The purpose of the workshop is to organize an invited group of scientists to conduct comparative and experimental studies of the aquatic communities inhabiting the leaves of the pitcher plant Sarracenia purpurea. These communities include larvae of several dipterans, mites, rotifers, copepods, cladocerans, protozoa, and bacteria, all of which ultimately depend on insect prey captured by the pitcher plant itself. The constituents of this community are remarkably consistent across the eastern United States and southern Canada, providing a model ecosystem for studies of broad forces in ecology and evolution that affect community patterns. The incubation-activity grant includes this initial conference to help plan the research, funds for preliminary research for 18 months, and a second conference for discussion of preliminary patterns and planning of future research.
The narrow goal of this initial conference is to bring together ecologists, biogeographers, evolutionary biologists, systematists, and modelers to discuss and refine the set of questions and hypotheses that can be tested in such a model system. An appropriate set of methods for addressing these questions for the S. purpurea inquiline community will be discussed simultaneously. The invited participants include both scientists who can contribute generally to discussions on community ecology, evolution, and biogeography and researchers actively studying S. purpurea inquilines.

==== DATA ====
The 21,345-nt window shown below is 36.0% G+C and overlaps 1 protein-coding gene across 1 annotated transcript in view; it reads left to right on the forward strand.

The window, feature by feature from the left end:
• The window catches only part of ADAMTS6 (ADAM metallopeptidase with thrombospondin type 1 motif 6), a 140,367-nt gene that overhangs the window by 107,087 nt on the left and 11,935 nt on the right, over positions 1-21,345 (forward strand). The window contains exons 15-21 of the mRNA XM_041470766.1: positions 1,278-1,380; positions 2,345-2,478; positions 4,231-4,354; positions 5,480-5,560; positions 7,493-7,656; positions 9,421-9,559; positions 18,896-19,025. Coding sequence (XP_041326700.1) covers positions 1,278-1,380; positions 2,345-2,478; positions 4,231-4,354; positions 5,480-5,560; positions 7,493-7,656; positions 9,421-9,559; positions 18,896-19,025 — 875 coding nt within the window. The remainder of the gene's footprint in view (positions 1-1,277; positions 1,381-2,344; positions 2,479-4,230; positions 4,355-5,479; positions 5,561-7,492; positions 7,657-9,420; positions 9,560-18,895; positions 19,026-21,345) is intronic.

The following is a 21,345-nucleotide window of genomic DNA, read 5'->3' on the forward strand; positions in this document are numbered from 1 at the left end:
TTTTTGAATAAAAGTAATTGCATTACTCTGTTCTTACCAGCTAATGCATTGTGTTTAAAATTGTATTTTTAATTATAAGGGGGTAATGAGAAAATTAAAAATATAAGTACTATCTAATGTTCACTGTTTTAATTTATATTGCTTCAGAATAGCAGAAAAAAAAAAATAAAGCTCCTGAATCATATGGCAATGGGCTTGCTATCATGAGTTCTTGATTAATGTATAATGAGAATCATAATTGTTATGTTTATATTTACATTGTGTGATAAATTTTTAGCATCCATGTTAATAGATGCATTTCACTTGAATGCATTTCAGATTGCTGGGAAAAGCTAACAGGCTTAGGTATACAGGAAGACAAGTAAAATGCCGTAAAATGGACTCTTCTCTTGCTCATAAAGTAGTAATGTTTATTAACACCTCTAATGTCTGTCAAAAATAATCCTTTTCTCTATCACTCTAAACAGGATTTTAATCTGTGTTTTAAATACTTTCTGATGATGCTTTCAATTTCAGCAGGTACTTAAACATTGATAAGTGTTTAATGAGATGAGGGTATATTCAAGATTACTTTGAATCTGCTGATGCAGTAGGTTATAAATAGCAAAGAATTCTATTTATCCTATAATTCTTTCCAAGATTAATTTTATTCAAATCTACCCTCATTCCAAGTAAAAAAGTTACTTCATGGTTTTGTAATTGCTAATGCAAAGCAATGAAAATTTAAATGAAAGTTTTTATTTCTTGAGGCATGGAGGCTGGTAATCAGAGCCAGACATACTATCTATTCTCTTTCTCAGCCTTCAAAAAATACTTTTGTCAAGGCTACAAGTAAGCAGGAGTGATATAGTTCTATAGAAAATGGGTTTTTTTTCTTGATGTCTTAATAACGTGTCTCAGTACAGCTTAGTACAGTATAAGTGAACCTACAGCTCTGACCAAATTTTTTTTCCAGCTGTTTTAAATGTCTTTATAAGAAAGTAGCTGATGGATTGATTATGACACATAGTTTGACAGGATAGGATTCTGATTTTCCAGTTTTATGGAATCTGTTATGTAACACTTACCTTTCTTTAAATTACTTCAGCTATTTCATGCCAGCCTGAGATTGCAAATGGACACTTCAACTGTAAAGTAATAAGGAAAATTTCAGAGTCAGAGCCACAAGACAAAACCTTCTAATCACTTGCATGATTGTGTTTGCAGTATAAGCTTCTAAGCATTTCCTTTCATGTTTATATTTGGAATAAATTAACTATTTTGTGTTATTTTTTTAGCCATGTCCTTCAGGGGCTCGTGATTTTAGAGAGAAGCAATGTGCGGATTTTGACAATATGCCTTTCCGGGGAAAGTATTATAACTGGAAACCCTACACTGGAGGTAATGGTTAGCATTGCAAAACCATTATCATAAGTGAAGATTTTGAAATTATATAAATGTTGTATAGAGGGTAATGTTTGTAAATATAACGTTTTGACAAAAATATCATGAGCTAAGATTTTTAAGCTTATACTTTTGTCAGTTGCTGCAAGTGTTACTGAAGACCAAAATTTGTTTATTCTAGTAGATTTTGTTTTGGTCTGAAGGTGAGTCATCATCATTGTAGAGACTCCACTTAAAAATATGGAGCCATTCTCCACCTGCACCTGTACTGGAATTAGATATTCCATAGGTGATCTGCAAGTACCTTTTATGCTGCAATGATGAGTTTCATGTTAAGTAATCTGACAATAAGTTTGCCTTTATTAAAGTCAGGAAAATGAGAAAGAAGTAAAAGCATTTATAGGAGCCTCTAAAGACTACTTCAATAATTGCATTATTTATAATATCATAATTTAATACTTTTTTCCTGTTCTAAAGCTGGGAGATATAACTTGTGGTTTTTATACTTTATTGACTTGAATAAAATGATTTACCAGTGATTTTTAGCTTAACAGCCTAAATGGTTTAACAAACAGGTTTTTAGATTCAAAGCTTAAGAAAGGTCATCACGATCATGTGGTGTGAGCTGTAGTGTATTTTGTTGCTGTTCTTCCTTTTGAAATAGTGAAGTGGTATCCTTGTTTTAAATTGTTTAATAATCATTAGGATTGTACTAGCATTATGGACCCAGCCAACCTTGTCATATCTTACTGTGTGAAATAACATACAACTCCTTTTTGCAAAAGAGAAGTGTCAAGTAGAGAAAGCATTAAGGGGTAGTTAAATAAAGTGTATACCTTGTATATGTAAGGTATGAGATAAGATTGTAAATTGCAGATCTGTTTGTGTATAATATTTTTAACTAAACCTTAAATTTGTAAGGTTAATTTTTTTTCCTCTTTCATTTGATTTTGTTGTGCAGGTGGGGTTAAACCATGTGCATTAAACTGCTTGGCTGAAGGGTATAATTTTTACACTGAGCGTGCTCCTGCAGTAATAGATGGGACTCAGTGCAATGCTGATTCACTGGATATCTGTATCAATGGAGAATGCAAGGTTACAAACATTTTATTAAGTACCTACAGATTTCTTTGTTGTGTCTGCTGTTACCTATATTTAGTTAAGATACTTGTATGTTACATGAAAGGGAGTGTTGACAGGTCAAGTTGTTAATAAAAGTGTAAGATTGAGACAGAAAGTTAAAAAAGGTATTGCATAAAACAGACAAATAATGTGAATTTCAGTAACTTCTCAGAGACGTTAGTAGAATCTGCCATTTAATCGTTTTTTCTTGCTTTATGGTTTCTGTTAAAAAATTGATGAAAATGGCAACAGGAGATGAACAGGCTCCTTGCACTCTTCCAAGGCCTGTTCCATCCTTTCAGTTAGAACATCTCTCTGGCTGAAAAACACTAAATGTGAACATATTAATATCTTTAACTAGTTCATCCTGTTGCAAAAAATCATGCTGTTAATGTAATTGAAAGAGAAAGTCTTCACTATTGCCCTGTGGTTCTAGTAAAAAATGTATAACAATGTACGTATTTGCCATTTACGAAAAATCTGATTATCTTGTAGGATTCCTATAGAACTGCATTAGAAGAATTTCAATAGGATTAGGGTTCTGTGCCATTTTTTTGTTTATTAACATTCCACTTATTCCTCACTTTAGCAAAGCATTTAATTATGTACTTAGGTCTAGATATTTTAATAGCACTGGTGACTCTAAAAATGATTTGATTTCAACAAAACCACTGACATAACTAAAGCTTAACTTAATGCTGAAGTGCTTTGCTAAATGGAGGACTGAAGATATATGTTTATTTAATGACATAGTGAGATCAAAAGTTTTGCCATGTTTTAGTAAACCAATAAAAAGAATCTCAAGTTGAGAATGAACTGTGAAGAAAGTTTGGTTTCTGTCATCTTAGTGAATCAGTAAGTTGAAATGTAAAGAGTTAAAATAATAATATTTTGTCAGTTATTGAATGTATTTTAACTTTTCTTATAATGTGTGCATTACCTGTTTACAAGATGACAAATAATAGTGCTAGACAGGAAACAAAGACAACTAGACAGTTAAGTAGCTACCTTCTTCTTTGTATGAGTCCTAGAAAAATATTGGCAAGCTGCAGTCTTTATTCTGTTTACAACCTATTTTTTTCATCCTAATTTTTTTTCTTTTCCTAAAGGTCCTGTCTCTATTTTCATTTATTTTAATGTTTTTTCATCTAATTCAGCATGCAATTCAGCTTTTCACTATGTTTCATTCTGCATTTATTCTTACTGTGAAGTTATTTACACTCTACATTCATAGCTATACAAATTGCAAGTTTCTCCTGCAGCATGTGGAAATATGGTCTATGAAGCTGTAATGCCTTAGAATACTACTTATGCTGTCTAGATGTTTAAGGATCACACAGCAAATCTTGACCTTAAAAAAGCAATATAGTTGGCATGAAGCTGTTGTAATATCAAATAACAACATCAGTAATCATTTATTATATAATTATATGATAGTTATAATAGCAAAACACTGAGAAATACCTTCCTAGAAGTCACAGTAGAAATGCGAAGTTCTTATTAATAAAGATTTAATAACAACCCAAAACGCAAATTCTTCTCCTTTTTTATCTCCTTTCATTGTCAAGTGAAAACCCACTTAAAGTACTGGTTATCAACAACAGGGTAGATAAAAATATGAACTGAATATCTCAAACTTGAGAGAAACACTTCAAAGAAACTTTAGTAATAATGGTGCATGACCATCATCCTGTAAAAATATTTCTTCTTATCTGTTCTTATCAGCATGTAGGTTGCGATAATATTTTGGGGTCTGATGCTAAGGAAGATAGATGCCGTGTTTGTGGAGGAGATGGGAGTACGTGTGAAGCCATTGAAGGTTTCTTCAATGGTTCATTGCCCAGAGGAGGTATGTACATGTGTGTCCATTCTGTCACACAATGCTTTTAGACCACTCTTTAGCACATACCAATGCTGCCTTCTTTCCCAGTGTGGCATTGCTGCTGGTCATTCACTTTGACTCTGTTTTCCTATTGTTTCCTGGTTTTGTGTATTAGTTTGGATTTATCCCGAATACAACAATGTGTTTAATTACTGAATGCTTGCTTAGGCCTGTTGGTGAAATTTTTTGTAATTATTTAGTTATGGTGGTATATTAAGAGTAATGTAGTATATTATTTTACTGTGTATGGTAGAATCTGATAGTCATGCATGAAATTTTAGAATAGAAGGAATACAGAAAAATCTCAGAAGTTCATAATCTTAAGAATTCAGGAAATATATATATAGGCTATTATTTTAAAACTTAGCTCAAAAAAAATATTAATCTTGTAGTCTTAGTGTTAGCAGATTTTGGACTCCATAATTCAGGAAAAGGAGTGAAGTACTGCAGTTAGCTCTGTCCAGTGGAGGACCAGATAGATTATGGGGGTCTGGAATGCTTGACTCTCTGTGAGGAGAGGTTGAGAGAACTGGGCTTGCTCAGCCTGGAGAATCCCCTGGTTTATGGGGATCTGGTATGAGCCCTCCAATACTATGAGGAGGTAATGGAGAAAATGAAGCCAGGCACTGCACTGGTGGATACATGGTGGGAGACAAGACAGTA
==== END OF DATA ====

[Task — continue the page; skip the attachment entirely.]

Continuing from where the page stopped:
The conference will be held in Wakulla Springs State Park and Lodge on January 19 and 20 and will include a field trip to local pitcher-plant habitats. Participation in the workshop is unfortunately limited to invited scientists only--results of the conference will be made available electronically. For further information, please contact T. E. Miller.
List of Participants
Photos: top, Sarracenia purpurea; bottom left, cladoceran; bottom right, larvae of the mosquito Wyeomia smithii